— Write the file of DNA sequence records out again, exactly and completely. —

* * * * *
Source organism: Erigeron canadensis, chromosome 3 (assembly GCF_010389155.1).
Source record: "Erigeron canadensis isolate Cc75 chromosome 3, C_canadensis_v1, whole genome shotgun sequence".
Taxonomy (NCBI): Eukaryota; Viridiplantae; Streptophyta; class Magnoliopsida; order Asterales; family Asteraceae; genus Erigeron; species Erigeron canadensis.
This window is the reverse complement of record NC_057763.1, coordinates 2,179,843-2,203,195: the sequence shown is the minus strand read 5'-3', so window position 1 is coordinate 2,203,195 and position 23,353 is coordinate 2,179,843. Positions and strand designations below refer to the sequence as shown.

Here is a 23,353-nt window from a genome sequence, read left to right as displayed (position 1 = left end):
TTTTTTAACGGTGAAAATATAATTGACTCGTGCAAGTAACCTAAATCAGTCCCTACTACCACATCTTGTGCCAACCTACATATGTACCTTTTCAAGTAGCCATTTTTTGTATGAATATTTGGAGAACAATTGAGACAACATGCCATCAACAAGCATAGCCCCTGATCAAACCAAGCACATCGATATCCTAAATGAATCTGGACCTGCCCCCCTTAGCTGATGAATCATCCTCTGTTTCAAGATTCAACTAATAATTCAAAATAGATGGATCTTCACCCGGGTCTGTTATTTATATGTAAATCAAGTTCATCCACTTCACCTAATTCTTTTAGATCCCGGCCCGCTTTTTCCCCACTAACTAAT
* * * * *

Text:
Source organism: Erigeron canadensis, chromosome 3 (assembly GCF_010389155.1).
Source record: "Erigeron canadensis isolate Cc75 chromosome 3, C_canadensis_v1, whole genome shotgun sequence".
Taxonomy (NCBI): Eukaryota; Viridiplantae; Streptophyta; class Magnoliopsida; order Asterales; family Asteraceae; genus Erigeron; species Erigeron canadensis.
This window is the reverse complement of record NC_057763.1, coordinates 2,179,843-2,203,195: the sequence shown is the minus strand read 5'-3', so window position 1 is coordinate 2,203,195 and position 23,353 is coordinate 2,179,843. Positions and strand designations below refer to the sequence as shown.

Here is a 23,353-nt window from a genome sequence, read left to right as displayed (position 1 = left end):
TTTTTTAACGGTGAAAATATAATTGACTCGTGCAAGTAACCTAAATCAGTCCCTACTACCACATCTTGTGCCAACCTACATATGTACCTTTTCAAGTAGCCATTTTTTGTATGAATATTTGGAGAACAATTGAGACAACATGCCATCAACAAGCATAGCCCCTGATCAAACCAAGCACATCGATATCCTAAATGAATCTGGACCTGCCCCCCTTAGCTGATGAATCATCCTCTGTTTCAAGATTCAACTAATAATTCAAAATAGATGGATCTTCACCCGGGTCTGTTATTTATATGTAAATCAAGTTCATCCACTTCACCTAATTCTTTTAGATCCCGGCCCGCTTTTTCCCCACTAACTAAT